The Union, although acknowledging that we opted for a broader reading of the public policy exception in Exxon I and II, argues that notwithstanding our broad language in those cases we cited to and relied on positive law. It notes that whereas reinstatement of the particular employees at issue in Exxon I and II would have violated specific Coast Guard regulations or placed Exxon in jeopardy of facing civil and criminal liability, there is no regulation or statute that punishes the refusal of an employee to submit to a drug test that is based on “reasonable cause.” It differentiates the Coast Guard regulations that apply to post-accident testing, where the refusal to submit “could subject the individual to suspension and revocation proceedings ․ and removal from any duties which directly affect the safety of the vessel's navigation or operations,” 46 C.F.R. § 4.06-5(c) (1994), from those applicable to an employee who refuses to submit to reasonable cause drug testing, which only require the employer to enter the seaman's refusal in the vessel's official logbook, if such a book is required, id. § 16.250(d). Thus, the Union contends the regulations do not manifest a public policy that would prevent reinstatement of an employee who refuses to submit to a reasonable cause drug test.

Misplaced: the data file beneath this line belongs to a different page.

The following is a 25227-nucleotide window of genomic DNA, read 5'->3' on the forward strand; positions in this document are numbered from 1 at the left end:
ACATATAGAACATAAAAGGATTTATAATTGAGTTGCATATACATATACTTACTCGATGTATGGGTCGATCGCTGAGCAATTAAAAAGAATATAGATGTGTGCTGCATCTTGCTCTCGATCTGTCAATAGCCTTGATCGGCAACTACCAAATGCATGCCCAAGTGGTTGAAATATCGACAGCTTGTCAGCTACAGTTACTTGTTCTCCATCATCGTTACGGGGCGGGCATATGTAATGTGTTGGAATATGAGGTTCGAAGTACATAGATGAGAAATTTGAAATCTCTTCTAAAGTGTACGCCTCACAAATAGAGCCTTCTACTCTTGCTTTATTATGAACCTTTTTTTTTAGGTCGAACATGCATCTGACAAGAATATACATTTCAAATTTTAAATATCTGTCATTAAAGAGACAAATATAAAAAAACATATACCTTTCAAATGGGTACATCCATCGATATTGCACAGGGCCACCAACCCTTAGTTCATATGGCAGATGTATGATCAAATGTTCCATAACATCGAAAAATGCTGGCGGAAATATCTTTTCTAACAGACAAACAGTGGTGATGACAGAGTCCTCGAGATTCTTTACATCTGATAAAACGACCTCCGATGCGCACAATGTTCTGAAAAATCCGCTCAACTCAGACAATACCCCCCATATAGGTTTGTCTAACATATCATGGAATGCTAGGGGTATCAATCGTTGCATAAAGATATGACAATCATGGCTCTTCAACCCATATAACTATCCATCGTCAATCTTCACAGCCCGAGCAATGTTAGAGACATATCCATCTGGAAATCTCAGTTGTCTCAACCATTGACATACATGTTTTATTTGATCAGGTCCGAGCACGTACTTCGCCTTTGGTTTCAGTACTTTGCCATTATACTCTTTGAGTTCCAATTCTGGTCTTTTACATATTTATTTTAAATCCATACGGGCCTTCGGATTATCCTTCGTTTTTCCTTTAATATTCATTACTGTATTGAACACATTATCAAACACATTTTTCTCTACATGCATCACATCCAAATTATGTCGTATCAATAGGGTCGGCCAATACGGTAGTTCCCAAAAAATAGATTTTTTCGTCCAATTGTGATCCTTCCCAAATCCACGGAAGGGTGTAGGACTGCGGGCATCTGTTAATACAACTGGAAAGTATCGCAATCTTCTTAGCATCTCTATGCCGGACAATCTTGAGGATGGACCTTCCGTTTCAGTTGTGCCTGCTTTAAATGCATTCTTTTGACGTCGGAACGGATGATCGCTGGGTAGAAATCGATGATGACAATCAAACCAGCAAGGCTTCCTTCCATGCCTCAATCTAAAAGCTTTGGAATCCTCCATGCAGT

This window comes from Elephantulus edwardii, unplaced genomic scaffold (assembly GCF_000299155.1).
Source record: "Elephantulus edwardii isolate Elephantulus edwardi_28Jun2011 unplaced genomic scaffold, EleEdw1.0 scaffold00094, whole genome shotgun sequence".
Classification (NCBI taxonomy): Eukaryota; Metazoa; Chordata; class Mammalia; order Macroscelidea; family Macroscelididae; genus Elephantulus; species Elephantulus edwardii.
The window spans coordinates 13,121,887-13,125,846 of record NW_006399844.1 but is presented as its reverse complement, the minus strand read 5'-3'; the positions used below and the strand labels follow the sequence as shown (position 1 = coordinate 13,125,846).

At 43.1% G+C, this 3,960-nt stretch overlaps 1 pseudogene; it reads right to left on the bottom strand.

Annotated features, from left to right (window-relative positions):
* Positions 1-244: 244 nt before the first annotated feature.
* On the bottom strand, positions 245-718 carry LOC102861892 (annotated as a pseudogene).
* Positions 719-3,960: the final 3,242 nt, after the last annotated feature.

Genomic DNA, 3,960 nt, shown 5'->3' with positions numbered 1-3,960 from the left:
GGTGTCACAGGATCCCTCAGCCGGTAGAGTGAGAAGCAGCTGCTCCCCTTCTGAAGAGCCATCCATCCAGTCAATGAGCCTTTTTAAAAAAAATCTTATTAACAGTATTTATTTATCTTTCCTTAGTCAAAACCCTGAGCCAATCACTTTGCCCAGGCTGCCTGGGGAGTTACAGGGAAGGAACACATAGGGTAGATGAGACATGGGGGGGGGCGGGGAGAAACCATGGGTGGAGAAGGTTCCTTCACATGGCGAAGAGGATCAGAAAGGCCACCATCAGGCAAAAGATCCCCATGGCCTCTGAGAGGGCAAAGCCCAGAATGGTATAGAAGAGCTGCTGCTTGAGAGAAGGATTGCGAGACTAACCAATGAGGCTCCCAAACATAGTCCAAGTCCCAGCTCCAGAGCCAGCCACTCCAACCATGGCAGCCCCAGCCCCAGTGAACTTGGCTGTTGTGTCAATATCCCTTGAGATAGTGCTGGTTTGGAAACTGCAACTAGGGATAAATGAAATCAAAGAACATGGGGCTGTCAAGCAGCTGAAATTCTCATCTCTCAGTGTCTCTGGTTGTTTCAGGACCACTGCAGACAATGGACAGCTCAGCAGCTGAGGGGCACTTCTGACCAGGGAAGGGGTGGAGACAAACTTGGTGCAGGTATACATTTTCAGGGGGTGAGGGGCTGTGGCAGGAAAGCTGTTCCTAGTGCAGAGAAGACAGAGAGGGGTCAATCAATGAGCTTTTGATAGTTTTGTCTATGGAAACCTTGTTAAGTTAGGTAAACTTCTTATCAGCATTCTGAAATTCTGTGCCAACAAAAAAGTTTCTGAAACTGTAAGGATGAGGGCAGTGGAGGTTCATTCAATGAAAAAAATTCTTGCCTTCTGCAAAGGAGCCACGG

The district court relied on this distinction to find that reinstatement of such an employee would not violate public policy. Exxon argues that in fact the Coast Guard regulations do provide the possibility of a more stringent sanction for refusal to undergo reasonable cause testing, but in our view of the issue we need not resolve that dispute. To the extent that the district court held that the parameters of public policy were limited by the extent to which the Coast Guard regulations impose a penalty, it misconstrued our holdings in Exxon I and II. In fact, in Exxon I, Foster's drug test was negative when evaluated at the Coast Guard screening level, and thus Coast Guard regulations did not require that his license be revoked. 993 F.2d at 358, 361. Nevertheless, we found that his reinstatement would violate the public policy underlying those regulations. Id. at 364.